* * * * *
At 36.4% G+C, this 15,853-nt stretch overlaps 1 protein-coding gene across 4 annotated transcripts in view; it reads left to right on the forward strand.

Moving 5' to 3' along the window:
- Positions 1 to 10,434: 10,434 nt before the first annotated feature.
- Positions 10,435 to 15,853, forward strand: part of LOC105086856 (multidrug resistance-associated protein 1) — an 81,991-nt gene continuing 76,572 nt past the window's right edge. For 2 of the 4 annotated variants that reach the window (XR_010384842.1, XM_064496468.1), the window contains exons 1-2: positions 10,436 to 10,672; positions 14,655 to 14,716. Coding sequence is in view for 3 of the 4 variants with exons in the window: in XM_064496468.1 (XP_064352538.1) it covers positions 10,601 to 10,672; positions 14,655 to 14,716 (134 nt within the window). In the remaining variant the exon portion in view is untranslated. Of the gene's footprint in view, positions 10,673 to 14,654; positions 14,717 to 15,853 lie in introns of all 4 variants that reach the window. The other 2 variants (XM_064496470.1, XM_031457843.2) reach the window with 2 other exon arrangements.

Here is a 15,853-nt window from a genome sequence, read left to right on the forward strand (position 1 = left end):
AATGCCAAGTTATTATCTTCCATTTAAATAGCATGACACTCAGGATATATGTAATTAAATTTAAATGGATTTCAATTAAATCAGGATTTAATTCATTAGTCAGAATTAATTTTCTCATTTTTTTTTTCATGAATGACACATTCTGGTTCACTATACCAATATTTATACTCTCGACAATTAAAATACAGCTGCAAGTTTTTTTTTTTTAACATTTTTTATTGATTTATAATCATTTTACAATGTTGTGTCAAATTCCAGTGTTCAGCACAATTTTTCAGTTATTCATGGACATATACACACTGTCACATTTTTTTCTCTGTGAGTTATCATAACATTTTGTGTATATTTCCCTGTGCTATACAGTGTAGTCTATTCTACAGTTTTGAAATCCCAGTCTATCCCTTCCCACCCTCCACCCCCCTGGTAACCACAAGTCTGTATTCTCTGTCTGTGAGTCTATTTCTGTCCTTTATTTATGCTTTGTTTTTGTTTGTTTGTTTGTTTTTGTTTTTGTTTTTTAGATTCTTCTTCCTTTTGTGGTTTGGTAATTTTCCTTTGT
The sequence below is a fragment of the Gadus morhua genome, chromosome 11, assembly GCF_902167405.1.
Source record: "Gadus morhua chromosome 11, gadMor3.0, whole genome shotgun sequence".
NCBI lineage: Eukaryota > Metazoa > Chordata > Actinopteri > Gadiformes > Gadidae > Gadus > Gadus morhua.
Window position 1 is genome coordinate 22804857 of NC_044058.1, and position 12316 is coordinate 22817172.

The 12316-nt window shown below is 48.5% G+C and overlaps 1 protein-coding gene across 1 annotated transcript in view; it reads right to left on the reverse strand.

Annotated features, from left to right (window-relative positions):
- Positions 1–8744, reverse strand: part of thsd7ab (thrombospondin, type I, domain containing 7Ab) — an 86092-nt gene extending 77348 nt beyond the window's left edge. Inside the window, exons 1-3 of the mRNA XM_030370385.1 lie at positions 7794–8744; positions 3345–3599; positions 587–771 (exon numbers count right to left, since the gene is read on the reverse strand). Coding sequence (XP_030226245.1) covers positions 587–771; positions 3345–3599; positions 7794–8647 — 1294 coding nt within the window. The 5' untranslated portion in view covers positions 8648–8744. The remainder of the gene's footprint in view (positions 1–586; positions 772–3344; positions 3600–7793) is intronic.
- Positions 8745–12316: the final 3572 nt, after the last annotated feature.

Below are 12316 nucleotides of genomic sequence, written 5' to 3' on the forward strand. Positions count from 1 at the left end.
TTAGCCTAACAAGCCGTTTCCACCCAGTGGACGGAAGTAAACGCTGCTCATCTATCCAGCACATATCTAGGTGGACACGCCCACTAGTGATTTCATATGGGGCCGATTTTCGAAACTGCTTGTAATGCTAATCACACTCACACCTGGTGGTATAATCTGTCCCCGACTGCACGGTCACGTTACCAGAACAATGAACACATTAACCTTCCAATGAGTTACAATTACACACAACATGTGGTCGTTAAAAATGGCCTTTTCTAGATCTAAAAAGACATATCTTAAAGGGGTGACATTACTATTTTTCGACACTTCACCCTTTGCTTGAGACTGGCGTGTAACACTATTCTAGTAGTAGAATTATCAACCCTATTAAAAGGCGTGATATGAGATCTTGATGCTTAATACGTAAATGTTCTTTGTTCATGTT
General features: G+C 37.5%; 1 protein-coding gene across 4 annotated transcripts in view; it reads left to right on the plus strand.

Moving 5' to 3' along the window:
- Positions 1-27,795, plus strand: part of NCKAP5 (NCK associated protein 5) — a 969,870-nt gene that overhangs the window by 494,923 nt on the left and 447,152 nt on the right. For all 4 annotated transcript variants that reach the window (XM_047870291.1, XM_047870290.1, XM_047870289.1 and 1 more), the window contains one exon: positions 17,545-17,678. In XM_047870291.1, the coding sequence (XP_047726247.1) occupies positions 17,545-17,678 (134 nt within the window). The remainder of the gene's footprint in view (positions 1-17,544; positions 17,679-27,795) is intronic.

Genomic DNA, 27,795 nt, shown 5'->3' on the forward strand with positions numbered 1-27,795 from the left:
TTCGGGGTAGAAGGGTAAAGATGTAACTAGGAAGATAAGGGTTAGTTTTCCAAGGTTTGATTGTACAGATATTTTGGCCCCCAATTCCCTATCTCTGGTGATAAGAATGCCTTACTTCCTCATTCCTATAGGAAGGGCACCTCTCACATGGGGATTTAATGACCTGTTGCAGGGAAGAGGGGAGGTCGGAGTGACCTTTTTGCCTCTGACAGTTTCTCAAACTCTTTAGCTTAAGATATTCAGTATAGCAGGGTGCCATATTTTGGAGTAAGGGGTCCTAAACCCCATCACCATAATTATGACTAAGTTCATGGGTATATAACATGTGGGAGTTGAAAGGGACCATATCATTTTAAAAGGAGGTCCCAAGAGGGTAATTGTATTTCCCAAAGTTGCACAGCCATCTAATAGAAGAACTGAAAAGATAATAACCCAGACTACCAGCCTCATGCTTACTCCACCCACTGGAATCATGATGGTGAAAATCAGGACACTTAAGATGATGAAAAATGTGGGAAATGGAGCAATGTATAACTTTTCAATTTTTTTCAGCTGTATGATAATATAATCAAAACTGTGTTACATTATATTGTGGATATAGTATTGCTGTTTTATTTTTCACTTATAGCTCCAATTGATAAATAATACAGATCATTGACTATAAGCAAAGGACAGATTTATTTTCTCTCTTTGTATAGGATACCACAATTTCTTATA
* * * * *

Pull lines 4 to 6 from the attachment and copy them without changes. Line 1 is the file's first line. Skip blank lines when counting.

- Positions 10,435 to 15,853, forward strand: part of LOC105086856 (multidrug resistance-associated protein 1) — an 81,991-nt gene continuing 76,572 nt past the window's right edge. For 2 of the 4 annotated variants that reach the window (XR_010384842.1, XM_064496468.1), the window contains exons 1-2: positions 10,436 to 10,672; positions 14,655 to 14,716. Coding sequence is in view for 3 of the 4 variants with exons in the window: in XM_064496468.1 (XP_064352538.1) it covers positions 10,601 to 10,672; positions 14,655 to 14,716 (134 nt within the window). In the remaining variant the exon portion in view is untranslated. Of the gene's footprint in view, positions 10,673 to 14,654; positions 14,717 to 15,853 lie in introns of all 4 variants that reach the window. The other 2 variants (XM_064496470.1, XM_031457843.2) reach the window with 2 other exon arrangements.

Here is a 15,853-nt window from a genome sequence, read left to right on the forward strand (position 1 = left end):
AATGCCAAGTTATTATCTTCCATTTAAATAGCATGACACTCAGGATATATGTAATTAAATTTAAATGGATTTCAATTAAATCAGGATTTAATTCATTAGTCAGAATTAATTTTCTCATTTTTTTTTTCATGAATGACACATTCTGGTTCACTATACCAATATTTATACTCTCGACAATTAAAATACAGCTGCAAGTTTTTTTTTTTTAACATTTTTTATTGATTTATAATCATTTTACAATGTTGTGTCAAATTCCAGTGTTCAGCACAATTTTTCAGTTATTCATGGACATATACACACTGTCACATTTTTTTCTCTGTGAGTTATCATAACATTTTGTGTATATTTCCCTGTGCTATACAGTGTAGTCTATTCTACAGTTTTGAAATCCCAGTCTATCCCTTCCCACCCTCCACCCCCCTGGTAACCACAAGTCTGTATTCTCTGTCTGTGAGTCTATTTCTGTCCTTTATTTATGCTTTGTTTTTGTTTGTTTGTTTGTTTTTGTTTTTGTTTTTTAGATTCTTCTTCCTTTTGTGGTTTGGTAATTTTCCTTTGT